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Cosmology and Religion in the Dark Ages

A map of the world from England ca. 1300, with Jerusalem at the center. Europe occupies the lower
left quadrant.

"Of what importance is it to know whether the Earth is a sphere, a cylinder, a disk, or a concave surface?" asked St. Basil in the fourth century. "What is important is to know how I should conduct myself towards myself, towards my fellow man, and towards God." With the decay of classic civilization in Western Europe, few people cared about cosmology. Those who did, mostly kept to a simplified version of the Greek speculations. Some used the authority of ambiguous Biblical verses to revert to the primitive picture of a flat Earth. Perhaps our world was a disk, centered on Jerusalem (which was a new idea, for other nonscientific peoples had placed their own homeland at the center of the Universe). When civilization and scientific curiosity revived in the late Middle Ages, scholars seeking the ancient Greek writings in the dusty archives of monasteries found that many had been erased by monks, recycling the valuable parchment for pious works.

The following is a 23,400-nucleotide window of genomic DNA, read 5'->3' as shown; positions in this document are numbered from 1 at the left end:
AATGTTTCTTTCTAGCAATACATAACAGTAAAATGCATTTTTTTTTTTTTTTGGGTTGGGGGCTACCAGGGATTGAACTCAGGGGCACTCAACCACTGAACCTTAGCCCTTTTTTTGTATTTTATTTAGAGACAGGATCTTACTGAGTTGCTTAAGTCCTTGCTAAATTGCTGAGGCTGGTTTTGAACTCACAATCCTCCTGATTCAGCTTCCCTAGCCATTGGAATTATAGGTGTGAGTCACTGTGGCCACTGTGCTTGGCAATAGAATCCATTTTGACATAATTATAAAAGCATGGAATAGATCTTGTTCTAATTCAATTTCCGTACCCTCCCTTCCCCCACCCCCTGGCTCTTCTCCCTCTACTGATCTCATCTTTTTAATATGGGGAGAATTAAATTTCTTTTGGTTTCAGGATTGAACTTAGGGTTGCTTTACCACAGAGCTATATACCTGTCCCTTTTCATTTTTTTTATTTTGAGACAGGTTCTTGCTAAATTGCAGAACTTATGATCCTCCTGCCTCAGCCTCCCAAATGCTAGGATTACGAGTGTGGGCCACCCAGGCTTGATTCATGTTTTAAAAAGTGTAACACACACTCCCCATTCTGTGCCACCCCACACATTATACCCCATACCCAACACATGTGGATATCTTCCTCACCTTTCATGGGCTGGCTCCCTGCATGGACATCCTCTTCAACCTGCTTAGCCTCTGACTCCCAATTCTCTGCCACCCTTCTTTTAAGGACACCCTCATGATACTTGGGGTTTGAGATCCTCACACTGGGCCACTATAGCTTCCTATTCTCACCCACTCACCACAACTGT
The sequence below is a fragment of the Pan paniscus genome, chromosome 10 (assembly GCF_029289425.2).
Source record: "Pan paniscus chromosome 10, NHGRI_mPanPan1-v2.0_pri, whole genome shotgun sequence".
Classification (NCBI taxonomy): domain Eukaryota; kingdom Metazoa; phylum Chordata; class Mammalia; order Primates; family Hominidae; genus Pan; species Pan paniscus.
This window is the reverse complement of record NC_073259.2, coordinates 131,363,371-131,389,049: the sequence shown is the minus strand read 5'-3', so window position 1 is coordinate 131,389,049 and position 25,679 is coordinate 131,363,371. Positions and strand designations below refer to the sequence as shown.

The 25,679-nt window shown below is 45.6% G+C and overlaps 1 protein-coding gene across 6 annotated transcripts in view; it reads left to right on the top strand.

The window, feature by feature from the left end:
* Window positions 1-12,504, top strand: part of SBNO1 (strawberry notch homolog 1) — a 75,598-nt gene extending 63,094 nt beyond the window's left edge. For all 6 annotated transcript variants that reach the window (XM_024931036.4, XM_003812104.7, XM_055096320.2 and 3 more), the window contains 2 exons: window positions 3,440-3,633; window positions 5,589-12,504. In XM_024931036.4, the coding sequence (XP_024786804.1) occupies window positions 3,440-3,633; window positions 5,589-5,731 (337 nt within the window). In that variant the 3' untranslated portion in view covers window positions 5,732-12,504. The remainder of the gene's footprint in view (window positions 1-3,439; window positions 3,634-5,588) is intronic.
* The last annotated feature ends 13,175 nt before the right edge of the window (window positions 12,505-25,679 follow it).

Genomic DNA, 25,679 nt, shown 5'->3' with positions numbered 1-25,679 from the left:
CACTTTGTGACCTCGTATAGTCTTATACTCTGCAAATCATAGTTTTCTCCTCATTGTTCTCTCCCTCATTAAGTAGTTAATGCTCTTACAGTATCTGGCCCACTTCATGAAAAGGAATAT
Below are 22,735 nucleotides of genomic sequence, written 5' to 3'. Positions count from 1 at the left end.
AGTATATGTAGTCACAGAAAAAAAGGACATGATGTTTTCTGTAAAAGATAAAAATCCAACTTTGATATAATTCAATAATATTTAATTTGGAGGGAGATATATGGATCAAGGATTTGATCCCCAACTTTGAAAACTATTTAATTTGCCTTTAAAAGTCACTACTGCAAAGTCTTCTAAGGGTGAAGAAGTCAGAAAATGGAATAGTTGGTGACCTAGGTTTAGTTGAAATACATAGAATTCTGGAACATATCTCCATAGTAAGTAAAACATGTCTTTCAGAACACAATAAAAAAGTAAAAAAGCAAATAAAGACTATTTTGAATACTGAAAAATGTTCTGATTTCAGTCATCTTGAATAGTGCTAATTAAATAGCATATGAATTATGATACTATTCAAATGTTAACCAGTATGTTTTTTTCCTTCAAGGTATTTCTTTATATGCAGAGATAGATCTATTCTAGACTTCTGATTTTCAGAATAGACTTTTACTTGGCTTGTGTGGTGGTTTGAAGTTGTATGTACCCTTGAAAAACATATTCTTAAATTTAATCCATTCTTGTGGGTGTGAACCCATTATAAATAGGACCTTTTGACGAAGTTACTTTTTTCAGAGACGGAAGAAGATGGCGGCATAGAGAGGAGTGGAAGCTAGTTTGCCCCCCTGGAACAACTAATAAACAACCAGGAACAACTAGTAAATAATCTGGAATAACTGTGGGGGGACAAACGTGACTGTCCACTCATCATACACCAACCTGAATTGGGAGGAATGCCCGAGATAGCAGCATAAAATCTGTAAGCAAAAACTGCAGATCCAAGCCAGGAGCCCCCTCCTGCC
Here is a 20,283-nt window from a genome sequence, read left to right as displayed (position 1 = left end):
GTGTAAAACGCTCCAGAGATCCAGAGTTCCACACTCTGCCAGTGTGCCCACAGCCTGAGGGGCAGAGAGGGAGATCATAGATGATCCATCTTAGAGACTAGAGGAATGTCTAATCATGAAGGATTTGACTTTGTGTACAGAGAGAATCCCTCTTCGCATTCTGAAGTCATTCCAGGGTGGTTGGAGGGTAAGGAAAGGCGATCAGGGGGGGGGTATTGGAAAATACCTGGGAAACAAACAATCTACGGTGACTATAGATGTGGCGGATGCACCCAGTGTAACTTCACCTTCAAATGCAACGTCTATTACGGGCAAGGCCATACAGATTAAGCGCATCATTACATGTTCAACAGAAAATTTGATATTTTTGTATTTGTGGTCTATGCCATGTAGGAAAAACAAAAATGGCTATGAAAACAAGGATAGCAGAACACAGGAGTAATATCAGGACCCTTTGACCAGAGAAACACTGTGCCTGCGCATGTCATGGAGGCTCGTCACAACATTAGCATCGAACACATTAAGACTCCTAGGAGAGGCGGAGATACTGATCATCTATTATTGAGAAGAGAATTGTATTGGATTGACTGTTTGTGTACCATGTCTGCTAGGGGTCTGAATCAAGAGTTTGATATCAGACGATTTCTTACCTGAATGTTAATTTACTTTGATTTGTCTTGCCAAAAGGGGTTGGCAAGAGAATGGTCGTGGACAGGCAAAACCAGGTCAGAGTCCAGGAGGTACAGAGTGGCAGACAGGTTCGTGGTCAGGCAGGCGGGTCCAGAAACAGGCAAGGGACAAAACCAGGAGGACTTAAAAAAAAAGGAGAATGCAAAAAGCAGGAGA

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The Greek Worldview